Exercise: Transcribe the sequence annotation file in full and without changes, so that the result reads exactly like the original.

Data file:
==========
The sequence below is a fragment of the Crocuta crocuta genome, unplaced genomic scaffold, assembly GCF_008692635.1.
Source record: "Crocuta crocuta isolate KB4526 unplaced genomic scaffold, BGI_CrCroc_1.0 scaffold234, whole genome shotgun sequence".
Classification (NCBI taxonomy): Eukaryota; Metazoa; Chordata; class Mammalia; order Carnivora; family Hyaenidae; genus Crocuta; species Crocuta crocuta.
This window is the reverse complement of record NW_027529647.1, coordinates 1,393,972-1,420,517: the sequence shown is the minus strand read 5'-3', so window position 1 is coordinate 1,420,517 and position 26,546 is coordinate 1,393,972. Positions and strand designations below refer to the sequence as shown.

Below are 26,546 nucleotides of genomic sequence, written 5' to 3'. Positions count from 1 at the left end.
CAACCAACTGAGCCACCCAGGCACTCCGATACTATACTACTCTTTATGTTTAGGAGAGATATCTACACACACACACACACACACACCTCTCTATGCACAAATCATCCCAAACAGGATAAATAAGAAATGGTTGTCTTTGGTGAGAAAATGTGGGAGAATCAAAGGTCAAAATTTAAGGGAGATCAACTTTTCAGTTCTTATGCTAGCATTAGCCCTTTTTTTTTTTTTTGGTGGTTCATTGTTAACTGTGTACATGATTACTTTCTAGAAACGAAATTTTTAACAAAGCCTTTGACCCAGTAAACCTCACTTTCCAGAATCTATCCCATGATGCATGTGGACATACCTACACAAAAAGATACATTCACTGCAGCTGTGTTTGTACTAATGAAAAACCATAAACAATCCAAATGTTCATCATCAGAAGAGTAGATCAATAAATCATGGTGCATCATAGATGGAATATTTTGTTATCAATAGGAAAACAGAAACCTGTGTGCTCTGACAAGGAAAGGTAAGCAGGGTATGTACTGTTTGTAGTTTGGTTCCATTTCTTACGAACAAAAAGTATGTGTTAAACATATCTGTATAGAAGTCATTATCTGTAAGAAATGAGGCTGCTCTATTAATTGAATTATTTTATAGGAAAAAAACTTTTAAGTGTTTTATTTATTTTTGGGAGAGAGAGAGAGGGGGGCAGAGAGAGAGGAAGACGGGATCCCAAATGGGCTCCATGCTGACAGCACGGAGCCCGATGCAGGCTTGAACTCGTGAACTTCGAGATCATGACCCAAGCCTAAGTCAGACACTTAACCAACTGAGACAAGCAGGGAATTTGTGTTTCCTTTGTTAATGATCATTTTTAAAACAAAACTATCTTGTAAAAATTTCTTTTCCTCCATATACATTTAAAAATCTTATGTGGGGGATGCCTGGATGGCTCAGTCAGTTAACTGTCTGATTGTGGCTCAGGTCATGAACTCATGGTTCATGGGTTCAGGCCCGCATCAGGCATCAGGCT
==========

The sequence below is a fragment of the Crocuta crocuta genome, unplaced genomic scaffold, assembly GCF_008692635.1.
Source record: "Crocuta crocuta isolate KB4526 unplaced genomic scaffold, BGI_CrCroc_1.0 scaffold234, whole genome shotgun sequence".
Classification (NCBI taxonomy): Eukaryota; Metazoa; Chordata; class Mammalia; order Carnivora; family Hyaenidae; genus Crocuta; species Crocuta crocuta.
This window is the reverse complement of record NW_027529647.1, coordinates 1,393,972-1,420,517: the sequence shown is the minus strand read 5'-3', so window position 1 is coordinate 1,420,517 and position 26,546 is coordinate 1,393,972. Positions and strand designations below refer to the sequence as shown.

Below are 26,546 nucleotides of genomic sequence, written 5' to 3'. Positions count from 1 at the left end.
CAACCAACTGAGCCACCCAGGCACTCCGATACTATACTACTCTTTATGTTTAGGAGAGATATCTACACACACACACACACACACACCTCTCTATGCACAAATCATCCCAAACAGGATAAATAAGAAATGGTTGTCTTTGGTGAGAAAATGTGGGAGAATCAAAGGTCAAAATTTAAGGGAGATCAACTTTTCAGTTCTTATGCTAGCATTAGCCCTTTTTTTTTTTTTTGGTGGTTCATTGTTAACTGTGTACATGATTACTTTCTAGAAACGAAATTTTTAACAAAGCCTTTGACCCAGTAAACCTCACTTTCCAGAATCTATCCCATGATGCATGTGGACATACCTACACAAAAAGATACATTCACTGCAGCTGTGTTTGTACTAATGAAAAACCATAAACAATCCAAATGTTCATCATCAGAAGAGTAGATCAATAAATCATGGTGCATCATAGATGGAATATTTTGTTATCAATAGGAAAACAGAAACCTGTGTGCTCTGACAAGGAAAGGTAAGCAGGGTATGTACTGTTTGTAGTTTGGTTCCATTTCTTACGAACAAAAAGTATGTGTTAAACATATCTGTATAGAAGTCATTATCTGTAAGAAATGAGGCTGCTCTATTAATTGAATTATTTTATAGGAAAAAAACTTTTAAGTGTTTTATTTATTTTTGGGAGAGAGAGAGAGGGGGGCAGAGAGAGAGGAAGACGGGATCCCAAATGGGCTCCATGCTGACAGCACGGAGCCCGATGCAGGCTTGAACTCGTGAACTTCGAGATCATGACCCAAGCCTAAGTCAGACACTTAACCAACTGAGACAAGCAGGGAATTTGTGTTTCCTTTGTTAATGATCATTTTTAAAACAAAACTATCTTGTAAAAATTTCTTTTCCTCCATATACATTTAAAAATCTTATGTGGGGGATGCCTGGATGGCTCAGTCAGTTAACTGTCTGATTGTGGCTCAGGTCATGAACTCATGGTTCATGGGTTCAGGCCCGCATCAGGCATCAGGCT